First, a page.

On Oct. 5 Microsoft Corporate VP of Trustworthy Computing Scott Charney attracted some choice comments when he blogged about a research paper he presented in Germany proposing that malware-infected computers hijacked by zombie-network botnets could be disconnected from the Internet. Calling attention to several successful case studies, he said, "It is important to focus on building a socially acceptable model. While the security benefits may be clear, it is important to achieve those benefits in a way that does not erode privacy or otherwise raise concern." Using a social health metaphor, Charney noted how efforts to prevent epidemics focus on how people can know when they are infected and what they can do to help protect themselves.

In the UK cyber protesters shut down the website of record label Ministry of Sound on Oct. 3 using denial-of-service attacks, retaliating for copyright infringement lawsuits. One statement by the hackers said, "They have declared themselves our enemies by sending out thousands of blackmailing letters against innocents, seeking compensation for copyright infringements that don't exist." This follows similar attacks last month directed against the websites for the MPAA and RIAA.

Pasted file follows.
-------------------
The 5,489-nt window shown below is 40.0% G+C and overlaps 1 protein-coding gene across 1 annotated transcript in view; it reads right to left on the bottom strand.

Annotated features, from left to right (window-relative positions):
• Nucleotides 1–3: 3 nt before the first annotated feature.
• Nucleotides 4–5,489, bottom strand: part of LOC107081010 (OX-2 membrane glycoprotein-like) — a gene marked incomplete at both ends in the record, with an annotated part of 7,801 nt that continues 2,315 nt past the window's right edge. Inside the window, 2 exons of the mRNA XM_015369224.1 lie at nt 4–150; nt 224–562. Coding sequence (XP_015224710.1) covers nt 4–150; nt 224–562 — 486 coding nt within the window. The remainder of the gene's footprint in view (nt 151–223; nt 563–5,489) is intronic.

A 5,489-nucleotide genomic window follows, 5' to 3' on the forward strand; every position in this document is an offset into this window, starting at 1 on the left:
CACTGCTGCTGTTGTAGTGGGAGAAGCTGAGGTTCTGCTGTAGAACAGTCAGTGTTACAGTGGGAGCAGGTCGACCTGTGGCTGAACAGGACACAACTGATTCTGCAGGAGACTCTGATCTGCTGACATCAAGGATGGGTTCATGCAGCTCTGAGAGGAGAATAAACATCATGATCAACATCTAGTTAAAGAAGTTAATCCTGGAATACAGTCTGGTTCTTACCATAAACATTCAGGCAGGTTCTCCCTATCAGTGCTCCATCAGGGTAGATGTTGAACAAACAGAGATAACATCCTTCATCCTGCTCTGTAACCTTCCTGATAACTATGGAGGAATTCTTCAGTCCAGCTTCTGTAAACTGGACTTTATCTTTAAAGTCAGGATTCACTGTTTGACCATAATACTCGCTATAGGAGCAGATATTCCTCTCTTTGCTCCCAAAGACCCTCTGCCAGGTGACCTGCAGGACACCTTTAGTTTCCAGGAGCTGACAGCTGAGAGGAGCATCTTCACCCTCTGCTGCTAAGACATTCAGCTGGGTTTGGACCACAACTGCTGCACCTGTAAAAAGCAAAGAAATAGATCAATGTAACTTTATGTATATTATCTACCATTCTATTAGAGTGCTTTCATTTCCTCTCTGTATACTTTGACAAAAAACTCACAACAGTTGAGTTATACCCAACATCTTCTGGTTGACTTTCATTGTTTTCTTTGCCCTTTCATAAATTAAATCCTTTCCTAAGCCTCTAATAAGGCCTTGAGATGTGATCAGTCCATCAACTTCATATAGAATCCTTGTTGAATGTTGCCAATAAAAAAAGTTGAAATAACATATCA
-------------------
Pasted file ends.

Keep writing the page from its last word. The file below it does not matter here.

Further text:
On Oct. 6 advocacy group Copyright Alliance announced that it has begun a search process to replace its departing Executive Director Patrick Ross. His outstanding work since 2007 launched the Copyright Alliance as an important voice, but Ross said, "I've come to realize that I only have so much creative fuel in my tank, and if I'm ever going to write all of those books and stories that are knocking at my brain, I need to hand over the daily responsibilities...to another capable and passionate individual." The car metaphor ties into the summer road trip he concluded last month — traveling 6,800 miles across 35 states to conduct video interviews with 43 artists for the organization's Creators Across America campaign.